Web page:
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# Problem of the Month Archive

## January 2004

### Tray and 9 Triangles

The tray shown to the right is divided into 9 triangles. Three of the triangles each contain one gold coin. Coins will be added to the tray two at a time and placed, one each, in any two adjacent triangles. You have an unlimited supply of coins. Can you add coins in this manner (two at a time to adjacent triangles) to end with the same number of coins in each triangle?
Solution

### Tray and 8 Triangles

The tray shown to the left is divided into 8 triangles. Three of the triangles each contain one gold coin. Coins will be added to the tray two at a time and placed, one each, in any two adjacent triangles. You have an unlimited supply of coins. Can you add coins in this manner (two at a time to adjacent triangles) to end with the same number of coins in each triangle?
Solution

## February 2004

### Equations I

The diagram to the right shows four equations, two across and two down. Two are additions and two are subtractions. Each number is a two-digit number missing one of the digits from 1 to 9. Can you fill in the missing digits?

Solution

### Equations II

The diagram to the left shows four equations, two across and two down. Two are additions and two are subtractions. Each number is a two-digit number missing one of the digits from 1 to 9. Can you fill in the missing digits?

Solution

## March 2004

### Rectangles from Squares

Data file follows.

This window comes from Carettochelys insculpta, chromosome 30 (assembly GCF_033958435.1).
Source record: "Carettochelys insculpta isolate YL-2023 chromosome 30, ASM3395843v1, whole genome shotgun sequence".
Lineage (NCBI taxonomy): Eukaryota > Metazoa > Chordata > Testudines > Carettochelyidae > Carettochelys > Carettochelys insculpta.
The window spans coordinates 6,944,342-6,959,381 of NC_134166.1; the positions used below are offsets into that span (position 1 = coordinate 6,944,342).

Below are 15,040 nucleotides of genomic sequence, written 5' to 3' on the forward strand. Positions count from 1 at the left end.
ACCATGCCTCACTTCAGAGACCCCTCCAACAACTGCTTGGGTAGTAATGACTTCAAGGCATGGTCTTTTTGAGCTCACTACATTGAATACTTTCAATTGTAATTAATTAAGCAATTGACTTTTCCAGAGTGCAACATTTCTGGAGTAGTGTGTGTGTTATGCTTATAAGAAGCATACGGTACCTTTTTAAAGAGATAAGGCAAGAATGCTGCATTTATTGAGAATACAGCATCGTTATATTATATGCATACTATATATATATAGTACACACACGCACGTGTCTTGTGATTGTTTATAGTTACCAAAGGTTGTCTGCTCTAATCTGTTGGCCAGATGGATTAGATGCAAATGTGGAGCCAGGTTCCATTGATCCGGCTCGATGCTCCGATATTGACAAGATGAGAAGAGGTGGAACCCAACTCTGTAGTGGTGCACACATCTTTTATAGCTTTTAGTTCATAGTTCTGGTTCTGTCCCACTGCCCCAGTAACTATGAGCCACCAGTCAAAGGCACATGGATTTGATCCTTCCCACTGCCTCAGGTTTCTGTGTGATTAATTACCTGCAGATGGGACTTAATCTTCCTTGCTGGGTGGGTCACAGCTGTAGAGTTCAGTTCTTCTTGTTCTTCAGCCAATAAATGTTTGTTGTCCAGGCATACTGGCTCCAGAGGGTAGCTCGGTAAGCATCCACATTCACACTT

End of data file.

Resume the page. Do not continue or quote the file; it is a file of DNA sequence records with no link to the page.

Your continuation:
How many rectangles are there in the diagram to the right? (Remember a square is a rectangle too.)

Solution

### Rectangles from Squares Squared

How many rectangles are there in the diagram on the left?
Solution

## April 2004

### Number Grid 1

Rearrange the numbers 1-8 in the squares in the diagram to the right so that the difference between any two horizontally, vertically, or diagonally adjacent numbers is greater than 1. (For example, 2 and 3 are adjacent diagonally and differ by only 1 so the arrangement to the right doesn't work.)

Solution

### Number Grid 2

Rearrange the numbers 1-16 in the squares in the diagram to the left so that the difference between any two horizontally, vertically, or diagonally adjacent numbers is greater than 2. (For example, 4 and 2 are adjacent diagonally and differ by only 2 so the arrangement to the left doesn't work.)

Solution

## May 2004

### Number Sequence 1

A teacher writes lists of numbers on a whiteboard starting with a list containing only the number 0. The second list contains 0 and 1, the third contains 0, 1, and 2, and so on. As each number is added to the list it is inserted at a specific position. The diagram to the right shows how the numbers are added. Where should 11 and 12 be inserted in the list, and why?

Solution

### Number Sequence 2

What is the next number in the sequence 2, 4, 6, 30, 32, 34, 36, 40, 42, 44, 46, 50, 52, 54, 56, 60, 62, 64, 66, _______ ?
Solution

## June 2004

### Rook's Tour 1

A rook's tour is a path through squares of a checkerboard that moves continuously from square to square, moving only horizontally or vertically, and that ends on the square from which it started. The green line in the figure to the right shows a rook's tour. Can you find a rook's tour of this board that does not go through the squares with the symbol and that visits all other squares exactly once?

Solution

### Rook's Tour 2

Can you find a rook's tour of the board shown to the left that does not go through the squares with the symbol and that visits all other squares exactly once?
Solution

## July 2004

### Number Cube 1

Can you label the edges of a cube with the numbers 1 through 12 so that the sum of the numbers on the edges of all six faces is the same? For example, in the cube to the right, the sum of the edges of the orange face is 29, the blue face is 29, but the purple face sum is 36.

Solution

### Number Cube 2